Alzheimer's Disease: An Overview Term Paper by scribbler

A review of Alzheimer's disease, including its symptoms, diagnosis, prevalence, treatment and care.
# 152258 | 1,832 words | 9 sources | APA | 2013 | US
Published on Jan 20, 2013 in Aging (Gerontology) , Medical and Health (General)

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This paper overviews Alzheimer's Disease (AD), the most frequent cause of neuro-degenerative dementia in the elderly. The paper looks at the genes responsible for AD, the symptoms and the criteria for diagnosing AD and its global prevalence. The paper then explores the disease's current treatments and their effectiveness, as well as the role of adult day care for Alzheimer's patients. Finally, the paper considers the problems in caring for an Alzheimer's patient and how they can be addressed.

Global Prevalence
Current Treatment and Their Effectiveness
Services for AD: Adult Day Care
Problems and Solutions in AD Care

From the Paper:

"The brain of a person with AD has shrunk substantially, especially the cerebral cortex, the amygdale and hippocampus (Yaari & Corey-Bloom, 2007). Risk factors to AD include advancing age, genetics, gender, education and head trauma. Age is the single most important risk factor. It becomes most prevalent after age 65 and doubles every 5 years between ages 65 and 95. Records show that the prevalence levels off in the very old. The risk is four times among those with a first-degree relative with AD. It increases 7.5 times if there are two or more first-degree relatives with AD. The genes responsible for AD are the presenilin-1 gene on chromosome 14, the presenilin-2 gene on chromosome 1, and the amyloid precursor protein gene on chromosome 21. Women are at a greater risk of developing AD, as they constitute roughly 2/3 of the population over 75. Some consider the lack of education or intelligence a risk factor. A person with a high-level education can better compensate for cognitive decline. Otherwise, educational attainment can produce a kind of "cognitive reserve," which somewhat delays the appearance of first symptoms. Linguistic ability may predict AD better than education. Head trauma as a risk factor has remained uncertain (Yaari & Corey-Bloom)."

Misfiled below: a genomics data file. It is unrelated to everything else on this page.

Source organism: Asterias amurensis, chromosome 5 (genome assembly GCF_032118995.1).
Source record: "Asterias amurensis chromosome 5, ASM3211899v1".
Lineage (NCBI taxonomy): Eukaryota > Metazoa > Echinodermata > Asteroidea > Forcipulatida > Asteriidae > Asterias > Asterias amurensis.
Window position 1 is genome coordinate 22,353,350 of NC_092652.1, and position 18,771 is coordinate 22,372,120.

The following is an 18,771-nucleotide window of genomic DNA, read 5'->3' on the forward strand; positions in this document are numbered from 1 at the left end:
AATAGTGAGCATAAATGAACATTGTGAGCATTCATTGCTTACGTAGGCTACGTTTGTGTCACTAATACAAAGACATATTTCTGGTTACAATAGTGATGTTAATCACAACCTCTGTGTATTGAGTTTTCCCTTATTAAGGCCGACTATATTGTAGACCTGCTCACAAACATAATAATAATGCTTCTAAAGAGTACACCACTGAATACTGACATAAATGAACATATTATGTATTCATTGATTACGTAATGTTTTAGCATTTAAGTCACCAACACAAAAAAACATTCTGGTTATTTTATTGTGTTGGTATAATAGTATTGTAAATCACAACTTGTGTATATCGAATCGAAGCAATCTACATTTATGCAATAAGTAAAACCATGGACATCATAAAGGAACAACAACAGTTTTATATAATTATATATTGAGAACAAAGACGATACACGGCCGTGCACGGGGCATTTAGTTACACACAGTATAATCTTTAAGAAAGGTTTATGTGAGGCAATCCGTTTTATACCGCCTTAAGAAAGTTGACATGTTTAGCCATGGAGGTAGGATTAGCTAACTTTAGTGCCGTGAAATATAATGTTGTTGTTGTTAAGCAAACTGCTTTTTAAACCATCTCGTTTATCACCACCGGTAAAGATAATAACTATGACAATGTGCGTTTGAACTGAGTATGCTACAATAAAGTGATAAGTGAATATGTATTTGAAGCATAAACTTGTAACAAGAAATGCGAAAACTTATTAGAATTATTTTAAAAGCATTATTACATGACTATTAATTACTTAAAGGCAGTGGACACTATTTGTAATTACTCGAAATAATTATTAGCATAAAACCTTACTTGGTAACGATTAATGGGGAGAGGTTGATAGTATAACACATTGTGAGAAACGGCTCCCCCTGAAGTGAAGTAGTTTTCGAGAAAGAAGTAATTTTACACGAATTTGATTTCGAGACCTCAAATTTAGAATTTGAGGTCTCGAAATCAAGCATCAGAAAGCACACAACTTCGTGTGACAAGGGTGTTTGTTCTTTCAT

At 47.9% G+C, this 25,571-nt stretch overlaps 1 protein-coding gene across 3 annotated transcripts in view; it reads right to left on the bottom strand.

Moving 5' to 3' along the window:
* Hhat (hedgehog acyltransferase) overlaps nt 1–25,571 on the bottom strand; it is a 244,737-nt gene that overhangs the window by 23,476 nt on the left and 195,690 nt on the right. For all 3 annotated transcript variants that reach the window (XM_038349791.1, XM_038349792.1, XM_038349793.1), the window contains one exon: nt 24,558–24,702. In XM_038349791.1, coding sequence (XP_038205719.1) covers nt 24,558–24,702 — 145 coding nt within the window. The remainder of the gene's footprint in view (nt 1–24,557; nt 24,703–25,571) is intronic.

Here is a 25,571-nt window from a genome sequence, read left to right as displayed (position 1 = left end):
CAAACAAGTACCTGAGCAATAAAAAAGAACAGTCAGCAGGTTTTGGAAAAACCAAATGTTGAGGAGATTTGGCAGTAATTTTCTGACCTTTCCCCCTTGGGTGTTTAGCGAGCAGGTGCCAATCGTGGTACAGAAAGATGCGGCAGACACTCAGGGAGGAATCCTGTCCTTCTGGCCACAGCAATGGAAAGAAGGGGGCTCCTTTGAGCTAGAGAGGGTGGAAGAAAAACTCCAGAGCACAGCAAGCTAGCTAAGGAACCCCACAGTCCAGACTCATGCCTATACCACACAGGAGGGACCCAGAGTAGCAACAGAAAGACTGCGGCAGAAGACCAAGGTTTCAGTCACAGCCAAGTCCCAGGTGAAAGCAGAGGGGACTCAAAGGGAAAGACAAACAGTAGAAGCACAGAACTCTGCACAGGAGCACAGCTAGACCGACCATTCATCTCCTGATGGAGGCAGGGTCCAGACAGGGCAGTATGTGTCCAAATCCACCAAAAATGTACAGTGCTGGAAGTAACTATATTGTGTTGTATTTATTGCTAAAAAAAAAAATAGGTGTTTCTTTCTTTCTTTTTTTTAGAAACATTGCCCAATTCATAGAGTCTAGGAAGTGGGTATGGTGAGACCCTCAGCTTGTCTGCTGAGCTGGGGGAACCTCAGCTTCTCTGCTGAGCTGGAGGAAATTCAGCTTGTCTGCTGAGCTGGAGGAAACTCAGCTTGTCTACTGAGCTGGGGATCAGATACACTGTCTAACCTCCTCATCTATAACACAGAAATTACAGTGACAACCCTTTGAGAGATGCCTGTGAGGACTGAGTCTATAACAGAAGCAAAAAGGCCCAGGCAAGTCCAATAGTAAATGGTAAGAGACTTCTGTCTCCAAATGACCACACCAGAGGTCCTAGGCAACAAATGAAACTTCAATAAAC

Sample of Sources Used:

  • Henderson, S. (2007). Living with lupus. Ebony: Johnson Publishing Company. Retrieved on February 13, 2009 from;col1
  • ADEAR (2010). Caregiver guide. Alzheimer's Disease Education and Referral Center: National Institute on Aging, 2010. Retrieved on April 26, 2010 from
  • Anderson, P. (2009). Global prevalence of Alzheimer's Disease set to double every 20years. World Alzheimer's Report. Medscape Medical News: Medscape, LLC. Retrieved on April 26, 2010 from
  • Gold, C.A. and Budson, A. E. (2008). Memory Loss in Alzheimer's Disease: implications for development of therapeutics. 8 (12): 1879-1891, Expert Review of Neurotherapeutics: Expert Reviews, Ltd. Retrieved on April 26, 2010 from
  • Lanctot, K. L. et al (2009). Therapy for Alzheimer's Disease: how effective are currenttreatments? 2 (3): 163-180, Therapeutic Advances in Neurological Disease: London: SAGE. Retrieved on April 26, 2010 from

Cite this Term Paper:

APA Format

Alzheimer's Disease: An Overview (2013, January 20) Retrieved December 10, 2023, from

MLA Format

"Alzheimer's Disease: An Overview" 20 January 2013. Web. 10 December. 2023. <>